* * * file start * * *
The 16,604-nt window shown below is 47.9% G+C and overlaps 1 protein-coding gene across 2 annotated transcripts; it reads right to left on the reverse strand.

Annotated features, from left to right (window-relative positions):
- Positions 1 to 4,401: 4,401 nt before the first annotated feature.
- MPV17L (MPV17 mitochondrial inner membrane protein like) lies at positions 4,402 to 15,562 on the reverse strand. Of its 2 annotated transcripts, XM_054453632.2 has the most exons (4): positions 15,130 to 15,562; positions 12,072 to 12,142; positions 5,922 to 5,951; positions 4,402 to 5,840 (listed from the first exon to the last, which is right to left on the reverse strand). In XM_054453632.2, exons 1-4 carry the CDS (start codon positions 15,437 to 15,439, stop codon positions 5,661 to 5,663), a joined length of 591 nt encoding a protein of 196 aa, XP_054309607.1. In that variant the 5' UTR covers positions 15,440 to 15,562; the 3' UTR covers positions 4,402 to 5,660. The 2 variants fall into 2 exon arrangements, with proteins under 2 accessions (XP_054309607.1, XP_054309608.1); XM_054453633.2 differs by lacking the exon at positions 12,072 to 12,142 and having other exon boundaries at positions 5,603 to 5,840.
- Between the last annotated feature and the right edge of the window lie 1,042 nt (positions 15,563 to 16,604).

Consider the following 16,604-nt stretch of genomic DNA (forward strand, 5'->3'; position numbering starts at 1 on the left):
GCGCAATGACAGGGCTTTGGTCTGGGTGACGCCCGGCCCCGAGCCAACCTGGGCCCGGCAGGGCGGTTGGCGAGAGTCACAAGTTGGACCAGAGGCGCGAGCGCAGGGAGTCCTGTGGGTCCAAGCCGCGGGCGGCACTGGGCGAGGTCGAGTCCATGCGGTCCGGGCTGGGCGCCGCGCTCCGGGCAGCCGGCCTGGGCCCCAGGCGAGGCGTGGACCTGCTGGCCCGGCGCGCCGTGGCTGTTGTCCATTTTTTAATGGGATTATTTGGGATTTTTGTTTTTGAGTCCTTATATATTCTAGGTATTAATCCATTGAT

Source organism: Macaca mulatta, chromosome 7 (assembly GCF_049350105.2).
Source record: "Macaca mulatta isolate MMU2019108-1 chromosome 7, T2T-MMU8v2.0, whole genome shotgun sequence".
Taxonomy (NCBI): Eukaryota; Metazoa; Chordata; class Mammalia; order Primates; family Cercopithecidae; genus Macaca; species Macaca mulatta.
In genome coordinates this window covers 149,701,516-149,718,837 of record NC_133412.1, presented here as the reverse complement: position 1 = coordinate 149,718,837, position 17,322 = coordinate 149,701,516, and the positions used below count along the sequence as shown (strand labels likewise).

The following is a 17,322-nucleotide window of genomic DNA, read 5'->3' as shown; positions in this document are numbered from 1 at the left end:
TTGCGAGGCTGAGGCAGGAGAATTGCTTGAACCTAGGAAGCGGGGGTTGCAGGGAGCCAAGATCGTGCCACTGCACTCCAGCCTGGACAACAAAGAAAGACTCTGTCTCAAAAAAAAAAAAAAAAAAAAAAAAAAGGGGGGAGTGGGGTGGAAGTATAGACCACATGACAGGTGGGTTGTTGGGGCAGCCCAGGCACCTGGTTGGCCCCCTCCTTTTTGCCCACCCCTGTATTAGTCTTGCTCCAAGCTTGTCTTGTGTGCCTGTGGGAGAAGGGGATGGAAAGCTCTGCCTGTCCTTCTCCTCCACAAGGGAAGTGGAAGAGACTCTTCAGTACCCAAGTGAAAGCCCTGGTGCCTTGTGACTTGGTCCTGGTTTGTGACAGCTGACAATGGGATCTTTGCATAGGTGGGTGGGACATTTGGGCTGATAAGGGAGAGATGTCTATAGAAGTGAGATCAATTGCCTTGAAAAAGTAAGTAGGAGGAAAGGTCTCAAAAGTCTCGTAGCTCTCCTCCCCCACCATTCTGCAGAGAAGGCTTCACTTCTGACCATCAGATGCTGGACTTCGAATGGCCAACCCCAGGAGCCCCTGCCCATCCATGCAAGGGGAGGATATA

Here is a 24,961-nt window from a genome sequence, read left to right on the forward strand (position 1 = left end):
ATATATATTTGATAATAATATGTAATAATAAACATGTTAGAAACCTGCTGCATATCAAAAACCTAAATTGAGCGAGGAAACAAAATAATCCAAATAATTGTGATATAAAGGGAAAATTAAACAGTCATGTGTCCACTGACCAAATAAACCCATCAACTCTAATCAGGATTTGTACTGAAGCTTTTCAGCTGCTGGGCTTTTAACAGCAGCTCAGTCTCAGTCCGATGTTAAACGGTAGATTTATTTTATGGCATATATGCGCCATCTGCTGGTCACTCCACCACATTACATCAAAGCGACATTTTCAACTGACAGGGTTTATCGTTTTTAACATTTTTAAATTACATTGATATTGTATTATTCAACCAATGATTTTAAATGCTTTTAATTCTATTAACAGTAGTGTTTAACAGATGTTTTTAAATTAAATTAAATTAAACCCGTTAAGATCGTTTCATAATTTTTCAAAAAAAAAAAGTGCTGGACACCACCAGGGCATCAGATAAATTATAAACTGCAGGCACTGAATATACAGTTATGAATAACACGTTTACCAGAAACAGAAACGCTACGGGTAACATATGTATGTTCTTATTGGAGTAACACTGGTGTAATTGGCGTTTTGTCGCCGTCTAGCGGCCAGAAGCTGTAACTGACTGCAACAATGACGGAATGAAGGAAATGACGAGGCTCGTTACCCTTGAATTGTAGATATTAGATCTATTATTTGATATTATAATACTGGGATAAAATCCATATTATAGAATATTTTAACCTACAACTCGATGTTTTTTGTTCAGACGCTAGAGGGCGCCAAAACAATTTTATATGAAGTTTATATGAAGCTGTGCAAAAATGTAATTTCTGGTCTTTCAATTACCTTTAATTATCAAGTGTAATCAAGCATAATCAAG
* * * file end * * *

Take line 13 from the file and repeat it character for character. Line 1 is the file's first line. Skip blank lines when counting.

TTGCGAGGCTGAGGCAGGAGAATTGCTTGAACCTAGGAAGCGGGGGTTGCAGGGAGCCAAGATCGTGCCACTGCACTCCAGCCTGGACAACAAAGAAAGACTCTGTCTCAAAAAAAAAAAAAAAAAAAAAAAAAAGGGGGGAGTGGGGTGGAAGTATAGACCACATGACAGGTGGGTTGTTGGGGCAGCCCAGGCACCTGGTTGGCCCCCTCCTTTTTGCCCACCCCTGTATTAGTCTTGCTCCAAGCTTGTCTTGTGTGCCTGTGGGAGAAGGGGATGGAAAGCTCTGCCTGTCCTTCTCCTCCACAAGGGAAGTGGAAGAGACTCTTCAGTACCCAAGTGAAAGCCCTGGTGCCTTGTGACTTGGTCCTGGTTTGTGACAGCTGACAATGGGATCTTTGCATAGGTGGGTGGGACATTTGGGCTGATAAGGGAGAGATGTCTATAGAAGTGAGATCAATTGCCTTGAAAAAGTAAGTAGGAGGAAAGGTCTCAAAAGTCTCGTAGCTCTCCTCCCCCACCATTCTGCAGAGAAGGCTTCACTTCTGACCATCAGATGCTGGACTTCGAATGGCCAACCCCAGGAGCCCCTGCCCATCCATGCAAGGGGAGGATATA